For Billy Macqueen, co founder of Darrall Macqueen, “It’s a no brainer to do it. You’re keeping production in the UK, keeping IP.” Darrall Macqueen’s Topsy and Tim, a live action drama for CBeebies has proved a big hit, but a second series still has a 20% gap to fill before it can go into production. If a live action tax break were in existence “it would be a goer. We have brilliant technicians and great IP creators in this country but frankly, when you’re up against Australia, Canada, France who are offering almost 80% grants to their productions, you tend to get separated from the IP.”

Under pressure
And, for children’s drama, there’s an increased pressure now as an unintended consequence of the high-end drama tax breaks brought in last year. “Costs have gone up really significantly” in drama, says Brogan. “Ironically one of the drivers for cost is the fact there is a high-end drama tax break, which is terrific, but in certain crew areas it means those people who have got that expertise can command their price. In the past people were almost always prepared to take a lower fee for kids shows because they understood that the licence fee was that much lower. That’s no longer the case. We’re really in a complete crunch.”

For many producers of live action kids TV, it almost feels as though within the next few years, without a tax credit, the funding jigsaw will go from being very difficult to impossible. “There’s a lot more pressure now. You can’t just put your production fee in. If you’ve done that once or twice you’ve got nowhere else to go,” says Billy Macqueen. “The banks aren’t lending like they used to. In the old days you used to have a Programme Production Agreement from the BBC and a distributor’s contract and that was enough. Now it’s not. You’ve got to prove projections of how the series is going to sell and how the 50 or so funding elements are going to contribute. You’ve really got to give a guarantee.”



Puzzle pieces
To add to that, other traditional sources of revenue have almost died away. “The animation tax credits are a huge advantage,” says Michael Rose of Gruffalo producer Magic Light Pictures. “But on the other side of the equation, we’re seeing continually declining DVD revenues and no real substitute income for them. Digital downloads are helping a bit but that’s a big issue for the industry. In the half hour specials we do we still have the advantage of a gifting market, but there’s still quite a heavy year on year decline.” And although “it’s a relief that suddenly you’re getting new players like Netflix, Amazon and Hulu in to the market,” says Billy Macqueen, it’s far from being a replacement yet.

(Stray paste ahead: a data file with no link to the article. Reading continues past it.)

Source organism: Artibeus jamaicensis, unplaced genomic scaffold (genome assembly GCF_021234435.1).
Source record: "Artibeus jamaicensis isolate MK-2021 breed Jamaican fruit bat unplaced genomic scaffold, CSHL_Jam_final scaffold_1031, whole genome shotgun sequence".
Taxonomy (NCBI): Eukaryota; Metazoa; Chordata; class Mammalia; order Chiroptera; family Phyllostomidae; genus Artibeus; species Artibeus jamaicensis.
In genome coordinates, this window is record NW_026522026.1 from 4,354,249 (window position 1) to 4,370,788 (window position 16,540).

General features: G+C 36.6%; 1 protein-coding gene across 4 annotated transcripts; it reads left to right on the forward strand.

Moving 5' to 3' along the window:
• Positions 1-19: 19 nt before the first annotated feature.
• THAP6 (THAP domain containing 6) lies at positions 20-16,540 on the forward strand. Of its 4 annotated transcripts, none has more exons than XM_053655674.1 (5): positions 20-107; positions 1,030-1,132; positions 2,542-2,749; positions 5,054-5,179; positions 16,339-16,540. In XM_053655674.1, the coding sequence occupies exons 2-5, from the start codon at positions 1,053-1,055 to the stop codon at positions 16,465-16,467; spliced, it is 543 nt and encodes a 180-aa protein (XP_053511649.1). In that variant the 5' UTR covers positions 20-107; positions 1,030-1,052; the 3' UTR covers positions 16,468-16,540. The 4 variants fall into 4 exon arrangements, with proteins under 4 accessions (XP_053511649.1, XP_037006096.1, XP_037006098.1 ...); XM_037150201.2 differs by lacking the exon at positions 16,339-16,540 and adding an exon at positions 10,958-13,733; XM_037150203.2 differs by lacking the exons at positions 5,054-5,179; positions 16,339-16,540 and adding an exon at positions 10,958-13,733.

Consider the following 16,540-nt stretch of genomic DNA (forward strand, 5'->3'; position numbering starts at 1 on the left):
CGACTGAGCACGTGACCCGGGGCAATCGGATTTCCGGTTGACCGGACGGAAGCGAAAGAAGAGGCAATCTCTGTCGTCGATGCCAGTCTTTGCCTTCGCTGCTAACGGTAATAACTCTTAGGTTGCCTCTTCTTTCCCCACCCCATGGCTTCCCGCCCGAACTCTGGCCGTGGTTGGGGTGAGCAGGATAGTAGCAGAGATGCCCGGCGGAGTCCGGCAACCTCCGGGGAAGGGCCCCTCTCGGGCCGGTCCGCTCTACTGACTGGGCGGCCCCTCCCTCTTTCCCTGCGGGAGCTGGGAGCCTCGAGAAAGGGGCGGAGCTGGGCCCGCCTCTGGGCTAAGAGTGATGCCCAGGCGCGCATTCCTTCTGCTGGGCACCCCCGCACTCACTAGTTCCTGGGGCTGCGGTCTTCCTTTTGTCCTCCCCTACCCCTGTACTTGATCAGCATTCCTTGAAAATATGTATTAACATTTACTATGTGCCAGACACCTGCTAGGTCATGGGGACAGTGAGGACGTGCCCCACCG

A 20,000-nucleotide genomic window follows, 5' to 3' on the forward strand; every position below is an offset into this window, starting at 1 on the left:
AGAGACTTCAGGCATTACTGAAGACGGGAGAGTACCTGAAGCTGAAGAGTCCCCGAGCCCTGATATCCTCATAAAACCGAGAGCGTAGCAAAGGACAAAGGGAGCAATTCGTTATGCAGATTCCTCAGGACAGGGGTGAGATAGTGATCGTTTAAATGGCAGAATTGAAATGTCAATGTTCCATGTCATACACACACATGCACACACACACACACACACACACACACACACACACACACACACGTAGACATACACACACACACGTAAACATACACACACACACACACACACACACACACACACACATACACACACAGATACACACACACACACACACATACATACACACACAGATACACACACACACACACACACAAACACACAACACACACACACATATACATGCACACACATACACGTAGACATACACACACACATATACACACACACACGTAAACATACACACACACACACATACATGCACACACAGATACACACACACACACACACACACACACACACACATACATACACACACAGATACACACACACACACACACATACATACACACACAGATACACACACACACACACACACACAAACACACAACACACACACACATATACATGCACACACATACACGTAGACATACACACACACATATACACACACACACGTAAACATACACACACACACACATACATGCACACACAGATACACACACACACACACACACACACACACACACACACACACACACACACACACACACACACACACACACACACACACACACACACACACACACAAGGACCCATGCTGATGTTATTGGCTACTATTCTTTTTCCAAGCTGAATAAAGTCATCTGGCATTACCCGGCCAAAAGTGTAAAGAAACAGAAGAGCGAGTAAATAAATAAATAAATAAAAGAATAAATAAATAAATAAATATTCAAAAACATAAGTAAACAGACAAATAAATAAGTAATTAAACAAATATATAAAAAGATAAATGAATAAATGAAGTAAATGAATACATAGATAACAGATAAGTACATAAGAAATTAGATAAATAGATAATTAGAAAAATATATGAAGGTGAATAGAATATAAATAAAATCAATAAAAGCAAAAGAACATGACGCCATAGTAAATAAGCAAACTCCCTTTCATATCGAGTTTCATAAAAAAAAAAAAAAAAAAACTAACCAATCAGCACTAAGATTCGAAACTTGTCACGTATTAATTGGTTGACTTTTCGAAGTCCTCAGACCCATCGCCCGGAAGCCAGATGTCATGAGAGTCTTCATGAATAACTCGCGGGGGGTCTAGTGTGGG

Kids producers are increasingly scrabbling around for smaller pots of money. “You have to look for every little piece of financing that is possible,” says Kindle’s Anne Brogan. “If you’re shooting in the UK there are regional incentives or you look to shoot elsewhere where there is a tax or cash incentive. We’ve shot in South Africa and we’re currently looking at shooting in Malaysia, India, South Africa again – partly for the sunshine but mainly for the money.”

More and more time and money is spent finding financing rather than dreaming up new IP. And while you’re finding financing, time is ticking away. Pre animation tax break, Sixteen South’s Driftwood Bay had orders from broadcasters, but had yet to plug the finance gap. The date those broadcasters wanted the show was fixed and “the longer it took us to finance it, the less time we had to make it,” says Sixteen South’s Williams. “The sooner you can get into production the more effective you can be with your budget.”

But the main argument for the live action kids TV tax break is one of competition. With other countries offering so many benefits, the UK production market will only last so long if it can’t match them. “Everybody else is bringing 20, 30, 40, 50, 80 per cent of the budget,” says Macqueen. “We’ve got away with it for a few years with our outstanding creative, but we’ve spent a decade saying ‘our creative is so amazing you can’t do without it’” but if it continues, they undoubtedly will find a way.